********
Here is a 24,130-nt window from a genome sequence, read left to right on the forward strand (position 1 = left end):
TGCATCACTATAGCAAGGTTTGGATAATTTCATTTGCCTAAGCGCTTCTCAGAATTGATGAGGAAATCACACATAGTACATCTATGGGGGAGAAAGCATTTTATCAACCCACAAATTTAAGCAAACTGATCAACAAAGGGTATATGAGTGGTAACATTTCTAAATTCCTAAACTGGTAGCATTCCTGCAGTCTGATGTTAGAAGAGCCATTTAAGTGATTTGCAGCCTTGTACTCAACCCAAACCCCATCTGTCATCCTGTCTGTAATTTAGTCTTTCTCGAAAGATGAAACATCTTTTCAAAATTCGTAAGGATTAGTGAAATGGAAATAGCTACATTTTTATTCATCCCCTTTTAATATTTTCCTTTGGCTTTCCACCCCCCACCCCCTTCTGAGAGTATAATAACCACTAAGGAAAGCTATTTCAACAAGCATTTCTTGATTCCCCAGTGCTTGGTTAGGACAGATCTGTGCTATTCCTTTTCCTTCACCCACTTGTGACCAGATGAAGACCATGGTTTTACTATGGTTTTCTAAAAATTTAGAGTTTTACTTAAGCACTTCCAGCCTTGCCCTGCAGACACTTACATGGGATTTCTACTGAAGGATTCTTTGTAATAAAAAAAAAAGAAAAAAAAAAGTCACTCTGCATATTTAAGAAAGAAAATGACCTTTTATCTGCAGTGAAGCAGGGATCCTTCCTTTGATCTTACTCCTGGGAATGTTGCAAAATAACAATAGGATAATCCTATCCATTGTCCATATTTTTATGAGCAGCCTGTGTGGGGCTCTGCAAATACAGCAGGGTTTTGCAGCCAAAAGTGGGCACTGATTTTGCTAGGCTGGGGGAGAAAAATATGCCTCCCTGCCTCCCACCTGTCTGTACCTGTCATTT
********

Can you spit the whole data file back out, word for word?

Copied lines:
Here is a 24,130-nt window from a genome sequence, read left to right on the forward strand (position 1 = left end):
TGCATCACTATAGCAAGGTTTGGATAATTTCATTTGCCTAAGCGCTTCTCAGAATTGATGAGGAAATCACACATAGTACATCTATGGGGGAGAAAGCATTTTATCAACCCACAAATTTAAGCAAACTGATCAACAAAGGGTATATGAGTGGTAACATTTCTAAATTCCTAAACTGGTAGCATTCCTGCAGTCTGATGTTAGAAGAGCCATTTAAGTGATTTGCAGCCTTGTACTCAACCCAAACCCCATCTGTCATCCTGTCTGTAATTTAGTCTTTCTCGAAAGATGAAACATCTTTTCAAAATTCGTAAGGATTAGTGAAATGGAAATAGCTACATTTTTATTCATCCCCTTTTAATATTTTCCTTTGGCTTTCCACCCCCCACCCCCTTCTGAGAGTATAATAACCACTAAGGAAAGCTATTTCAACAAGCATTTCTTGATTCCCCAGTGCTTGGTTAGGACAGATCTGTGCTATTCCTTTTCCTTCACCCACTTGTGACCAGATGAAGACCATGGTTTTACTATGGTTTTCTAAAAATTTAGAGTTTTACTTAAGCACTTCCAGCCTTGCCCTGCAGACACTTACATGGGATTTCTACTGAAGGATTCTTTGTAATAAAAAAAAAAGAAAAAAAAAAGTCACTCTGCATATTTAAGAAAGAAAATGACCTTTTATCTGCAGTGAAGCAGGGATCCTTCCTTTGATCTTACTCCTGGGAATGTTGCAAAATAACAATAGGATAATCCTATCCATTGTCCATATTTTTATGAGCAGCCTGTGTGGGGCTCTGCAAATACAGCAGGGTTTTGCAGCCAAAAGTGGGCACTGATTTTGCTAGGCTGGGGGAGAAAAATATGCCTCCCTGCCTCCCACCTGTCTGTACCTGTCATTT